Gastrointestinal symptoms escalate within a 24hr period to convulsions and blood clots that contribute to multi-organ failure and myocardial infarction — a full on heart attack. In some instances ascending paralysis also occurs.

The horror here is there is no delirium — just a slow, agonising death while fully conscious to the end. It’s a very distinctive plant, but people continue to mistake it for saffron (understandable as it’s crocus-like). It’s also dug up as wild garlic, which apart from being in different seasons, it looks nothing like, smells and tastes less like – so if you are going to forage you will need pictures from that book/website/course material and not just botanical descriptions.

If you’re not 100% sure, move on or go trick or treating. There is no specific antidote but treatments exist. Get to a hospital. Don’t panic if you are on Colchicine via prescription as a treatment for gout – its safe in standardised dosage.

Number 1: Castor Oil plant:

Ricinus communis — I grow this for its stunning beauty, the red tones of its flowers and foliage are exquisite. I use castor oil which comes from it, in many of the herbal preparations I make, but I never press the seeds myself — I buy the castor oil.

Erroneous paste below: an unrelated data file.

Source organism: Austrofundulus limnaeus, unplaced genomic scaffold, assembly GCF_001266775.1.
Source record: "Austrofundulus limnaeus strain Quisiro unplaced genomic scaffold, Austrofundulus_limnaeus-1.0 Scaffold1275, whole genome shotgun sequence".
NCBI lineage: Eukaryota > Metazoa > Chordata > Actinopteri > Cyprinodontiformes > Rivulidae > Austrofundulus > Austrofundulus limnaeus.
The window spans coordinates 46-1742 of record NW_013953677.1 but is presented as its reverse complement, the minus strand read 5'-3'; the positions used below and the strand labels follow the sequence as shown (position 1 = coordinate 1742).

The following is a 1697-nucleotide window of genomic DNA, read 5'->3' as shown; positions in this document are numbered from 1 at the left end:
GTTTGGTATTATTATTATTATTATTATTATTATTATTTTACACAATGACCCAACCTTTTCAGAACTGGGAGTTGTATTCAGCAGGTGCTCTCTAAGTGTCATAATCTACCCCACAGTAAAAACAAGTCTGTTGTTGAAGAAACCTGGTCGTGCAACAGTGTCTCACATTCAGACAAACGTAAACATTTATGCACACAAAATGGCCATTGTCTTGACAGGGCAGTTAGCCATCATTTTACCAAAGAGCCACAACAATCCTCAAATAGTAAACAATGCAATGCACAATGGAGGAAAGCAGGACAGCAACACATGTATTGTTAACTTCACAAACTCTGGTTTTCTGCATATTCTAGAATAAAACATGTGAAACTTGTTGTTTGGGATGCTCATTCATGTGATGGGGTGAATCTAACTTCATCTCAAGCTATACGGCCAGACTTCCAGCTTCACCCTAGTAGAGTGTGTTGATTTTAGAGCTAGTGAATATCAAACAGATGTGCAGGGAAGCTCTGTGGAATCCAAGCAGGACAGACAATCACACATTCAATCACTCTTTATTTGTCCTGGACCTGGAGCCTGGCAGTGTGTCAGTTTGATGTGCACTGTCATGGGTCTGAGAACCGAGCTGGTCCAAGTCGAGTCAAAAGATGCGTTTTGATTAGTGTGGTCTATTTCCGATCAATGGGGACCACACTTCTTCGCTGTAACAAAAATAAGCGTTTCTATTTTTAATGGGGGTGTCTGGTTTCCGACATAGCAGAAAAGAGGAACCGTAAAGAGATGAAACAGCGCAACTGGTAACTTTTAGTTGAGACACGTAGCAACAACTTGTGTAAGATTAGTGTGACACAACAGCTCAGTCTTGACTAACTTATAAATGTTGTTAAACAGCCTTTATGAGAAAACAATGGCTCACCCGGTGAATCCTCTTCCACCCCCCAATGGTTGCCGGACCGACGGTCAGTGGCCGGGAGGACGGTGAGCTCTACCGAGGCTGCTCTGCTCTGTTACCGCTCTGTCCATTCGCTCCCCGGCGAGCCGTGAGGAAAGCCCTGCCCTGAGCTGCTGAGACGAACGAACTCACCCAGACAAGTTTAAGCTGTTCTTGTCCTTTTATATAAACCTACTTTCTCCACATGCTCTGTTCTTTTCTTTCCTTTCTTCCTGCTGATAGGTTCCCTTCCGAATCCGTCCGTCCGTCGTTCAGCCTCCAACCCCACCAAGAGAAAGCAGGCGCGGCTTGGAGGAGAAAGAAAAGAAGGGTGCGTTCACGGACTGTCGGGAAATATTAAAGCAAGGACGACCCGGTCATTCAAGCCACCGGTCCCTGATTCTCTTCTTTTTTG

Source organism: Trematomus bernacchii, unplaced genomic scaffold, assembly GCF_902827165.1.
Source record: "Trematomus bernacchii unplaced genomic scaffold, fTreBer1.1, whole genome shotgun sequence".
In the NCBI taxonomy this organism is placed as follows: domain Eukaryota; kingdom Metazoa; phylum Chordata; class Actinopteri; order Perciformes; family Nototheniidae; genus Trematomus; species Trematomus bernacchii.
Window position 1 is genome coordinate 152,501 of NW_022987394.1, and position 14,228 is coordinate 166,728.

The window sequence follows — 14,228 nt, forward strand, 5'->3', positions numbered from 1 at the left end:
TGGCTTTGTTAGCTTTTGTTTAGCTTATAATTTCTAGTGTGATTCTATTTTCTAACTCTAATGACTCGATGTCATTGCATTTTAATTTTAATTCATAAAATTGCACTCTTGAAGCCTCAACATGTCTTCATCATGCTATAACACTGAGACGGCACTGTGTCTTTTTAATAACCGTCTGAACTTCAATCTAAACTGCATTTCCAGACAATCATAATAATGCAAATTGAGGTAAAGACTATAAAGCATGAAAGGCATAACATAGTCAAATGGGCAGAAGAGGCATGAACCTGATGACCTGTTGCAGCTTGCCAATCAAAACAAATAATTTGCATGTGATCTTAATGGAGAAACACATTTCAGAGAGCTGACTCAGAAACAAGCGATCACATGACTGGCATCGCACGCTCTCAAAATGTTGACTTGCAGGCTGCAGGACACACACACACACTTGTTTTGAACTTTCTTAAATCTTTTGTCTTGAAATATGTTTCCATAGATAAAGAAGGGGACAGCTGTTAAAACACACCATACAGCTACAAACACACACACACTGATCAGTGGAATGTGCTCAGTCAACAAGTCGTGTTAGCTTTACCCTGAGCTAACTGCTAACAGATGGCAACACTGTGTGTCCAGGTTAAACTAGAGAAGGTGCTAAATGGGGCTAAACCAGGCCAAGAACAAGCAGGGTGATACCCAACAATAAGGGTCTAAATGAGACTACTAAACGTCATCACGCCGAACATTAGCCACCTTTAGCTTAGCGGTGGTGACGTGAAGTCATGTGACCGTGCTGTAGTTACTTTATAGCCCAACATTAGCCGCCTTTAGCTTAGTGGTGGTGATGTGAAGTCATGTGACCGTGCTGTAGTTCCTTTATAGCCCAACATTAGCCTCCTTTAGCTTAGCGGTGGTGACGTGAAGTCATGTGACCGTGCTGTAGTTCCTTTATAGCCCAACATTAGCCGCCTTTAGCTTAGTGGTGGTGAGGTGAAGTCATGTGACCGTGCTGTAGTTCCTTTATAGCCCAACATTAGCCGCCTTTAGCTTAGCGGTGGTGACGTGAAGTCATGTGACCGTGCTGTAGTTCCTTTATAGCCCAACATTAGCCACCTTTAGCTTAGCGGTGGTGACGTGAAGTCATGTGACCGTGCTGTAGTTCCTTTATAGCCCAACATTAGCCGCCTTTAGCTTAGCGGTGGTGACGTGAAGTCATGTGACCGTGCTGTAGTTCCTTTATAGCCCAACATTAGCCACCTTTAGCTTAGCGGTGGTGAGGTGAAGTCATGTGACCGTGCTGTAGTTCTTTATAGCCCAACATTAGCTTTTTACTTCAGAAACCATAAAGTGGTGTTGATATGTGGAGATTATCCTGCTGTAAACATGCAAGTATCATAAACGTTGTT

The fact that it is considered the world’s most poisonous plant is due to its seeds. You’ll have heard of terrorist attacks in the past using Ricin and I am sure any future bulletins on bio-terrorism will reference it — well, that deadly toxin comes from ricinus seeds.

Its murderous potential has cropped up several times on the hit TV show Breaking Bad. The generic name is from a combination of the Latin words ‘Ri’ meaning ‘thing’ and ‘cinus’, denoting ‘destruction’ or ‘ruin’. So it is a plant that brings destruction and ruin — it does that in a disturbing way too. Ingestion of the seeds may initially burn the mouth and throat but progression is to intense abdominal pain and eventually bloody diarrhoea. If untreated death usually occurs within 2-5 days. The good news is that the beans are highly emetic so you may just throw up the deadly agents before they do you harm.

The crushed seeds however, secrete a residue that is potent — ‘ricin’ — a simple protein that if inhaled or ingested inhibits human cellular metabolism and leads to death.

There is no civilian antidote (both the British and US military have unapproved trial antidotes), and so treatment relies on symptomatic support including kidney dialysis and heart-lung machines.

All that being said — nature is glorious and all these plants are beautiful in their natural habitats and even in your garden. Just keep them out of your mouth and off your skin — stick with the toffee apples instead.

Fiann O’Nualláin is botanist, garden designer, commentator and author of The Holistic Gardener, available in bookshops and online